Much of the coming growth in energy demand is expected to come from the developing world (Wolfram, Shelef and Gertler 2012). Existing evidence on the effects of electrification suggests that this is good news for development (Dinkelman 2011; Lipscomb, Mobarak and Barham 2013). However, it also introduces new challenges for both households and electric utilities since newly electrified households are likely to be poorer and more liquidity constrained. Thus, they may struggle to pay lumpy utility bills, resorting to non-payment when they do not have enough cash on hand or when service quality is poor (Szab´o and Ujhelyi 2014; McRae 2015). Utilities must provide larger amounts of energy at higher marginal costs and balance concerns over non-payment with the political and logistical cost of disconnecting households. We study a technological solution to the non-payment problem among low-income households: pre-paid electricity meters. Pre-paid meters constitute a large share of residential electricity connections in South Africa and are undergoing a rapid expansion in the developing world. We use detailed customer transaction data from Cape Town, South Africa to characterize electricity expenditures under pre-paid metering. By studying how expenditure patterns vary with property values, we provide suggestive evidence that expenditures by poorer households are driven by liquidity constraints and a difficulty smoothing income. This indicates that the monthly billing model is inconsistent with a revealed preference for small infrequent purchases among the poor, a preference also documented in other settings.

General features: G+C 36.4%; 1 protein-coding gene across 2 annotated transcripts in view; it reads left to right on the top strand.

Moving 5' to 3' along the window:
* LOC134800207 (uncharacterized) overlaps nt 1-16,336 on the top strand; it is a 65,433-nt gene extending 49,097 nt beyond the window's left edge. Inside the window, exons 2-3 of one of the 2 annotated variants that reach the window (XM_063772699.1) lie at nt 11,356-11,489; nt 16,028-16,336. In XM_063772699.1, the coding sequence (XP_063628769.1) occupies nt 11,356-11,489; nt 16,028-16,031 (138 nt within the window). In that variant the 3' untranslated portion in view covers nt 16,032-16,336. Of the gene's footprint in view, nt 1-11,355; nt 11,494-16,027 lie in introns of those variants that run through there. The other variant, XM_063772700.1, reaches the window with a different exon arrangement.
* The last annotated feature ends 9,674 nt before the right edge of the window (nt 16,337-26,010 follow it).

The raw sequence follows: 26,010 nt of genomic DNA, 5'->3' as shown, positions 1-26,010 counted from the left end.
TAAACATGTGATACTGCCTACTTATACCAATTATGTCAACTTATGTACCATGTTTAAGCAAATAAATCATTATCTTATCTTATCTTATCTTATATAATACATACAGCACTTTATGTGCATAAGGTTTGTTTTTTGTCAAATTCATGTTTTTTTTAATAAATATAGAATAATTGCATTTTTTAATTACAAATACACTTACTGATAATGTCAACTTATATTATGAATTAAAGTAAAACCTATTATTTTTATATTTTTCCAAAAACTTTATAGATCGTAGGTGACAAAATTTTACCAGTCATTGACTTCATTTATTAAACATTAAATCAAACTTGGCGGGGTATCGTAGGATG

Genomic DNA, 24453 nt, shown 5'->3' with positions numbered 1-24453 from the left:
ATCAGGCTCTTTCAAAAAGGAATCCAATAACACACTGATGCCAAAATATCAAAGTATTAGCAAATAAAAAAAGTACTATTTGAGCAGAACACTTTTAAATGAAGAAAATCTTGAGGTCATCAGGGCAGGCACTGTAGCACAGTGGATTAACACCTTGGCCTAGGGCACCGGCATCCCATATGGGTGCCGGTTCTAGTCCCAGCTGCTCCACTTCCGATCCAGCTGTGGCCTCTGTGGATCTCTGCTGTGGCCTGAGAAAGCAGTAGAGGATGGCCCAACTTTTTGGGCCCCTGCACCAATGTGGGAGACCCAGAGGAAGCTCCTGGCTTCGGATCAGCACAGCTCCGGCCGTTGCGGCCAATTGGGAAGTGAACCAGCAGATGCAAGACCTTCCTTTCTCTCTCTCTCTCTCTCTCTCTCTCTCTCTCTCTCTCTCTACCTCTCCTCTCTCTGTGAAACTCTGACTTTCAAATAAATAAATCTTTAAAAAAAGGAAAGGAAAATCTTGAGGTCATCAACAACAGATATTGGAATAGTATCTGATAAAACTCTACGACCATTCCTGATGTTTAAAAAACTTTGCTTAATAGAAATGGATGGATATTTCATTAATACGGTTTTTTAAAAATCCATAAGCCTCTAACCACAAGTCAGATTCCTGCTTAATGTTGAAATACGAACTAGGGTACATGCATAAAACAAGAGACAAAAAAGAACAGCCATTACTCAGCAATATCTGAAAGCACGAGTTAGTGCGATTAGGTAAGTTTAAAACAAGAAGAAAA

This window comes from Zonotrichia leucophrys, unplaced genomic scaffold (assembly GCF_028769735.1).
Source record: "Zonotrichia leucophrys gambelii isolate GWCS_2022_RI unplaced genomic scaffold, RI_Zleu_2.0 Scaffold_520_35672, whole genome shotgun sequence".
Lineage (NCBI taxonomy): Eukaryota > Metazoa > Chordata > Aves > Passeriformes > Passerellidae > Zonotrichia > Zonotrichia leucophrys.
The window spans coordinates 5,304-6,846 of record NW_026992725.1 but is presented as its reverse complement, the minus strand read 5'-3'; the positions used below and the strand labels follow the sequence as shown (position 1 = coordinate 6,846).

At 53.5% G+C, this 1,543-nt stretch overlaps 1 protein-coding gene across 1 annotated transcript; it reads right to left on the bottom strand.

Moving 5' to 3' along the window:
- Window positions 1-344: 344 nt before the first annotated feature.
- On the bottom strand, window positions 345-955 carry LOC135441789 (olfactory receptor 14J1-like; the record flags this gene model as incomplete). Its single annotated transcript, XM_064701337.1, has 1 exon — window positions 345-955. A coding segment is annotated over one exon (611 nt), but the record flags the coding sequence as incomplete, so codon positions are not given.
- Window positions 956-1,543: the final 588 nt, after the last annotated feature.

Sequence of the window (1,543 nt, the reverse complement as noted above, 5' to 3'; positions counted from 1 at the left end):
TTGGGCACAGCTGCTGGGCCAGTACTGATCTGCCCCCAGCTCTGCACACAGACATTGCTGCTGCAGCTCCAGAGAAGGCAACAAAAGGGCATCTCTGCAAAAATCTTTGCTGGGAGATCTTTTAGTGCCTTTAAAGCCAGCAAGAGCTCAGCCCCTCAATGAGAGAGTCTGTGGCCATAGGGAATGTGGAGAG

Jack, B.K.; Smith, G. Pay as you go: Pre-paid metering and electricity expenditures in South Africa. International Growth Centre (IGC), London, UK (2015) 12 pp.